The Politically Impossible Has Suddenly Become Possible
13 January 18
ive years ago, when 350.org helped kick off the global fossil fuel divestment movement, one of the slogans the team came up with was "We > Fossil Fuels."
The T-shirts and stickers were nice, but I have to admit that I never really felt it. Bigger than fossil fuels? With their bottomless budgets? Their endless capacity to blanket the airwaves and bankroll political parties? The slogan always made me kind of sad.
Well, yesterday in New York City, listening to Mayor Bill de Blasio announce that the city had just filed a lawsuit against five oil majors and intended to divest $5 billion from fossil fuel companies, I actually felt it. After being outgunned by the power and wealth of this industry for so many years, the balance of power seemed to physically tilt. It's still not equal — not by a long shot — but something big changed nonetheless. Regular humans may not be more powerful than the fossil fuel companies now — but we might be soon.
Within minutes of de Blasio's announcement going public, activists in London started tweeting at their mayor to step up in equally bold fashion. And while the press conference was still streaming live, several of us started to get emails from city councillors in other cities around the world, promising to initiate a similar process in their communities.
Such is the power of an action emanating from a center as symbolically important as New York City: What felt politically impossible yesterday suddenly seems possible, and the dominos start instantly falling.
It's also extremely significant that the divestment and lawsuit were announced in tandem — because they have the potential to reinforce one another in a kind of virtuous market cycle. Part of the reason why fossil fuel divestment has picked up so much momentum over the past two years is that fossil fuel stocks have been performing badly. This is mainly because the price of oil has been depressed, but it is also because of market uncertainty created by the increasingly powerful climate and indigenous rights movements, and the signing of the Paris climate agreement.
All of this has raised the question of whether fossil fuel companies are really going to be able to get their pipelines and other infrastructure built, given the strength of the opposition. And they have also raised the question of whether these companies will be able dig up the huge oil, gas, and coal reserves that are currently factored into their stock prices — or are these are going to become stranded assets? Right now, we don't know the answers to these questions, and that uncertainty can give many smart investors pause.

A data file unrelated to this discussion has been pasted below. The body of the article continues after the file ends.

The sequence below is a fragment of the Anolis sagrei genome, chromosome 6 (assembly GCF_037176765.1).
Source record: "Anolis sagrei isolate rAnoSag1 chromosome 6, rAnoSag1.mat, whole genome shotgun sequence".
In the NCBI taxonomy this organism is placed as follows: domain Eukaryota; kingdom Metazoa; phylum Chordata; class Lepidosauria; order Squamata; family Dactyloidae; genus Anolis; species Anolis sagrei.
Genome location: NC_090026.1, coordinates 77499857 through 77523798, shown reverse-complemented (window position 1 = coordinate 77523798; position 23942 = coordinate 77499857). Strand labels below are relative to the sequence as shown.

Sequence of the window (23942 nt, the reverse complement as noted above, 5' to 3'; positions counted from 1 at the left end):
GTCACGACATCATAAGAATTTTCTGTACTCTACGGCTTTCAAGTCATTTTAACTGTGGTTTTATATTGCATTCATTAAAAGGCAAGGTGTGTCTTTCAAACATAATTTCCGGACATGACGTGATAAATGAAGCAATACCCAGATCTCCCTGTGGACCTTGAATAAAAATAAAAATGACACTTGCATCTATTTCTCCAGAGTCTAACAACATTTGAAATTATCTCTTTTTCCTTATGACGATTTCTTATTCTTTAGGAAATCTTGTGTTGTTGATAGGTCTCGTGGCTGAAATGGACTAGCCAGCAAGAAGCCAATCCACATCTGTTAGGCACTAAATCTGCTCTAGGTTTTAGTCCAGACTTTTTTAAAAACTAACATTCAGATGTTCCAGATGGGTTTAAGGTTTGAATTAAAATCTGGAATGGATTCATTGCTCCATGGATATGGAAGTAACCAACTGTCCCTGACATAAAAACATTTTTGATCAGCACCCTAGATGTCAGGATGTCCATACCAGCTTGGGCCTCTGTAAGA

(The Trump administration, by ditching the Paris Agreement and opening up vast new swaths of territory for exploration, has been trying frantically to reassure the markets by sending the opposite message — that it's back to dirty business as usual.)
Now, with New York City's lawsuit for climate damages, the market is confronting the prospect of a cascade of similar legal actions — cities, towns, and countries all suing the industry for billions or even (combined) trillions of dollars in damages caused by sea-level rise and extreme weather events. The more suits that get filed, the more the market will have to factor in the possibility of fossil fuel companies having to pay out huge settlements in the near to medium term, much as the tobacco companies were forced to in past decades.
As that threat becomes more credible, with more players taking New York City's lead, the investor case for dumping these stocks as overly high risk will be strengthened, thereby lending a potent new tool to the fossil fuel divestment movement. A virtuous cycle. Oh, and the more we are able to hit the industry in the pocketbook, the less likely costly new drilling and pipeline projects will be to go ahead, no matter how many precious national parks and pristine coastlines the Trump administration attempts to desecrate. If the economics don't make sense, the drilling simply won't advance.
That's why New York's actions are so significant, not just in New York or the United States, but globally. (It's also why I got so cranky with the New York Times for treating it like a minor municipal event, buried on page 23.)
Yesterday was a big, good day for the planet – and we needed one of those.
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